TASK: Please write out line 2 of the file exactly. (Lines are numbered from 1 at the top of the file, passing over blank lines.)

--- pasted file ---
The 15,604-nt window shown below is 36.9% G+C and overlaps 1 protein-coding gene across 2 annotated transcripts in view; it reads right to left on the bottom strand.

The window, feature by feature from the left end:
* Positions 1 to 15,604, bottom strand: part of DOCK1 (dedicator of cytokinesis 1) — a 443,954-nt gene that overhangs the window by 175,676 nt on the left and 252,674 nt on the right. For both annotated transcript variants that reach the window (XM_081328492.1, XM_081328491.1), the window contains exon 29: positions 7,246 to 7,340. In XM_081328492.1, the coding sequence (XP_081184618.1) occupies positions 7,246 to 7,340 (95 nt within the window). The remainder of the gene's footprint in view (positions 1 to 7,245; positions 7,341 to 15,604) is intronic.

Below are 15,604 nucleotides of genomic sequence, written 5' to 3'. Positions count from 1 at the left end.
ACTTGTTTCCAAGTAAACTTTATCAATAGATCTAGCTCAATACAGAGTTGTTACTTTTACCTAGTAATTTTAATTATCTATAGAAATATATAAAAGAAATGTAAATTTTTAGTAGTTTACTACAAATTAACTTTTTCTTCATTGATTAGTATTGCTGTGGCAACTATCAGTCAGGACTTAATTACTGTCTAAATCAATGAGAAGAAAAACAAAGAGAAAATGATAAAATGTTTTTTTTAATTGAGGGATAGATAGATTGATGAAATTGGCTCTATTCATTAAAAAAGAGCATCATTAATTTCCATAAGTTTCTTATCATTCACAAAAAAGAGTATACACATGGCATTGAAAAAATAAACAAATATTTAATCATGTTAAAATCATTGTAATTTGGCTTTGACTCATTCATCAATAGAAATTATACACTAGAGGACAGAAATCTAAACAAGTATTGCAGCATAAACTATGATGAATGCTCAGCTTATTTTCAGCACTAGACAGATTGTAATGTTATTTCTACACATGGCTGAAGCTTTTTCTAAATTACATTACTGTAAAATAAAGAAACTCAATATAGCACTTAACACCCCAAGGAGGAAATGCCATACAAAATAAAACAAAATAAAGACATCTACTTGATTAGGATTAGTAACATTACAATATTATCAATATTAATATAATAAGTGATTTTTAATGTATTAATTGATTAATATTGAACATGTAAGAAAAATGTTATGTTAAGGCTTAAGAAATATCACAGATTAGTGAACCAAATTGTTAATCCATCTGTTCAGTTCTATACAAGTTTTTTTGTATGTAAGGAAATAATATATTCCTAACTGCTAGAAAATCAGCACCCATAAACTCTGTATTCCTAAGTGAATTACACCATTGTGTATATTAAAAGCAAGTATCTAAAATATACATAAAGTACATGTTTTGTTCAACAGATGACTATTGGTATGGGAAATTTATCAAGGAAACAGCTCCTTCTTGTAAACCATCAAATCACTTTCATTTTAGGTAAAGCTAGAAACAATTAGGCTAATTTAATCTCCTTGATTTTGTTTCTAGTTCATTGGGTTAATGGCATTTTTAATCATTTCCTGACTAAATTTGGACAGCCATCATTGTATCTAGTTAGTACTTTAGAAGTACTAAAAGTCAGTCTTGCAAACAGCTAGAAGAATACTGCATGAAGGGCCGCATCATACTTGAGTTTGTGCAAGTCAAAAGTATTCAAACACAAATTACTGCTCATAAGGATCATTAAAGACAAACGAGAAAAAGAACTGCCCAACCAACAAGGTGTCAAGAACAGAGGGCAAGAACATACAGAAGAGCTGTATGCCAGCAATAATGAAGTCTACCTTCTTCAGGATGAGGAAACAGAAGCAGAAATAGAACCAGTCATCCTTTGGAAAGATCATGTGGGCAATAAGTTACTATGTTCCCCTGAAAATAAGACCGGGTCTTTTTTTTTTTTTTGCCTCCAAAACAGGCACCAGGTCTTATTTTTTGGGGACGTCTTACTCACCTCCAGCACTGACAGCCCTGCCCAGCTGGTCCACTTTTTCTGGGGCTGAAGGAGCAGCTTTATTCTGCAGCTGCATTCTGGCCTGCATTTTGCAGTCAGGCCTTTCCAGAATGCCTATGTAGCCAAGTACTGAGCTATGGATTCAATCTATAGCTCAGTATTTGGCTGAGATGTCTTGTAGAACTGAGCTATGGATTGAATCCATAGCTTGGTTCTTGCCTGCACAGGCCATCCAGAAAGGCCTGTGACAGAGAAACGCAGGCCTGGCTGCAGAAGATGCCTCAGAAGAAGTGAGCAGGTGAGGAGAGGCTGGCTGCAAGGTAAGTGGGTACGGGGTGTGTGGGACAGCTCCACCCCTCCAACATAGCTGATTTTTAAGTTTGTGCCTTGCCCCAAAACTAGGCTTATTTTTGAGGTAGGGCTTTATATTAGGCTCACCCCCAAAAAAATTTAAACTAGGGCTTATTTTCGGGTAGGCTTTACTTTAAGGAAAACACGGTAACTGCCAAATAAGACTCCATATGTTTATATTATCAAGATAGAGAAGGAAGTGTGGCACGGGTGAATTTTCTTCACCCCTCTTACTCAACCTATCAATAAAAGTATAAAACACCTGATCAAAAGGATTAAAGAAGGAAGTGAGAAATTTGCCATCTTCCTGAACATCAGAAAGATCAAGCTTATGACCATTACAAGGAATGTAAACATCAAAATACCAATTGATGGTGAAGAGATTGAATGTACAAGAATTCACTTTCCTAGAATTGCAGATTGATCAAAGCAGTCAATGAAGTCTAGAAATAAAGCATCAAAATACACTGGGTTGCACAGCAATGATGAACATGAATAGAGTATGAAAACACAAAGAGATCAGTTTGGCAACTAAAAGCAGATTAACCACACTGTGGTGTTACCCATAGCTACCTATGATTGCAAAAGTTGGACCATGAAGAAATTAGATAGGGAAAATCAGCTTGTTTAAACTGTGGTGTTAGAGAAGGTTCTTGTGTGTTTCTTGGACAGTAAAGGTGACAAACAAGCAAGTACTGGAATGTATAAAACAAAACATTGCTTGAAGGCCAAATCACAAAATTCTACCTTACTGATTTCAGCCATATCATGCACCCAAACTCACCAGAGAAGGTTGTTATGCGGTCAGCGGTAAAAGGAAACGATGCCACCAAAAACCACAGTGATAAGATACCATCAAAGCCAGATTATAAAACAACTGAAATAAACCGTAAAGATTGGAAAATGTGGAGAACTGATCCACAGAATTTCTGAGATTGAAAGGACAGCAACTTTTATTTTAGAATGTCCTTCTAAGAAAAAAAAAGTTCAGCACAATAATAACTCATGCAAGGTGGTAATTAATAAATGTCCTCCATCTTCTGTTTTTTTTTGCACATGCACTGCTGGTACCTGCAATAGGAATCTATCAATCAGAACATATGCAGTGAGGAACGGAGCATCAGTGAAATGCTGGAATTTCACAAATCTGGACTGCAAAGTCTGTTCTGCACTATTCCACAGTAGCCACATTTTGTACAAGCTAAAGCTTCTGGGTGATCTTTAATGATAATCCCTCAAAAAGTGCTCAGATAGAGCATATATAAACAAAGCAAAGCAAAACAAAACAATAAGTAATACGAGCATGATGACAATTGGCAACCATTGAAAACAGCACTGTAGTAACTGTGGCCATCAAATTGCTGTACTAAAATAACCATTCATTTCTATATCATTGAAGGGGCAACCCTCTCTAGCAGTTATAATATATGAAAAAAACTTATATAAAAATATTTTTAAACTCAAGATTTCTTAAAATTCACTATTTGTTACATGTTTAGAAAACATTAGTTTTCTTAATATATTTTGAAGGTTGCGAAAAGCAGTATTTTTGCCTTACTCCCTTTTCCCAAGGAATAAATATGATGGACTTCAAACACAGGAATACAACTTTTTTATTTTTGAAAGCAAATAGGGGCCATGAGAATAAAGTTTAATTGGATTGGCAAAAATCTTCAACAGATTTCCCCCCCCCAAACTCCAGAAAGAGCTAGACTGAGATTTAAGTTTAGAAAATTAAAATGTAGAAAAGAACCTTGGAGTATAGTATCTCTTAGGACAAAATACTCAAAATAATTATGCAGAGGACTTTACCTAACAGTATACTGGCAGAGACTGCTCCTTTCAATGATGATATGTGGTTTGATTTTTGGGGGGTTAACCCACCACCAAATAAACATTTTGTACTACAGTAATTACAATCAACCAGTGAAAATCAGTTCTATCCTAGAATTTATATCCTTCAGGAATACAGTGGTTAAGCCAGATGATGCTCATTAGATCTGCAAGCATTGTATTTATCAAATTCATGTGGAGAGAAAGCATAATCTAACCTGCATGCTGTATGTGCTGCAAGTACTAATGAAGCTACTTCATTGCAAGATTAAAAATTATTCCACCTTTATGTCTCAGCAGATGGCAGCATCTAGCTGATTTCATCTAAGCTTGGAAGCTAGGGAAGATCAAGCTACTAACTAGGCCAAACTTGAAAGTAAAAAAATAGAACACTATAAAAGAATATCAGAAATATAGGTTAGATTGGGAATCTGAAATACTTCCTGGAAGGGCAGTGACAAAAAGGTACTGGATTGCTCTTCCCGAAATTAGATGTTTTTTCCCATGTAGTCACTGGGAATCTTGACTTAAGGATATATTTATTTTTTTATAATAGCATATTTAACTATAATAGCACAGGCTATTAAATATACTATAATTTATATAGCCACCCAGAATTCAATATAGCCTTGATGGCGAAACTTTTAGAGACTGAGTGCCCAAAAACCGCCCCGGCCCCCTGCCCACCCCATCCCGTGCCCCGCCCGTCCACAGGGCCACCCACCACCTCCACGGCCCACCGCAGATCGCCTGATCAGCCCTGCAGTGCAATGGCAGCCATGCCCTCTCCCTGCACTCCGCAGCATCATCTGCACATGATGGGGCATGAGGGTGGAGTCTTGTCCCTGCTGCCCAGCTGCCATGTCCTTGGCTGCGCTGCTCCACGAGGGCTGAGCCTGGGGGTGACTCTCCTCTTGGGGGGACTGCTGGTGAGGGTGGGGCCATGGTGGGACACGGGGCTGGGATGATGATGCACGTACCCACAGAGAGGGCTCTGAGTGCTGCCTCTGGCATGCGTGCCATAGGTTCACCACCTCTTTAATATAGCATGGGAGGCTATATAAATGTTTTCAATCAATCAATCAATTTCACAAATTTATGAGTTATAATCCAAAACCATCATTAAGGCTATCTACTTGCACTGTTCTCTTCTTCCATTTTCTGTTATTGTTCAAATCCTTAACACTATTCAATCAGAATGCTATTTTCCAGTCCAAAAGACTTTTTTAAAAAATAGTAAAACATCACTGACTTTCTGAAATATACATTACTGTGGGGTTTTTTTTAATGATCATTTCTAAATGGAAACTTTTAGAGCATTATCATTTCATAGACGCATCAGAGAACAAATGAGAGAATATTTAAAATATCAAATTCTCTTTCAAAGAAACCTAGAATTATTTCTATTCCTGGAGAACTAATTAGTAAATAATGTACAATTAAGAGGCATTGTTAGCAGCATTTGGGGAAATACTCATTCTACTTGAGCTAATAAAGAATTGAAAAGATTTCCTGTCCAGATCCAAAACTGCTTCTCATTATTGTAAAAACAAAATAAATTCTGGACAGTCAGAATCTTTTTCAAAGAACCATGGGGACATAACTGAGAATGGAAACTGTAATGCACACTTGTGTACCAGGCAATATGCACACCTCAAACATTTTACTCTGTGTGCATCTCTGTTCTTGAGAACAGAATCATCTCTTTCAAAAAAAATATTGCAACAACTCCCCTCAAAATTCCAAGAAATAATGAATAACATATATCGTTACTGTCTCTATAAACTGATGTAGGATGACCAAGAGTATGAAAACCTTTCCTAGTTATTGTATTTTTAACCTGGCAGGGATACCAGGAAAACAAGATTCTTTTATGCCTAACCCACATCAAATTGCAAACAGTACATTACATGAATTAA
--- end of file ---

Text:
The window, feature by feature from the left end: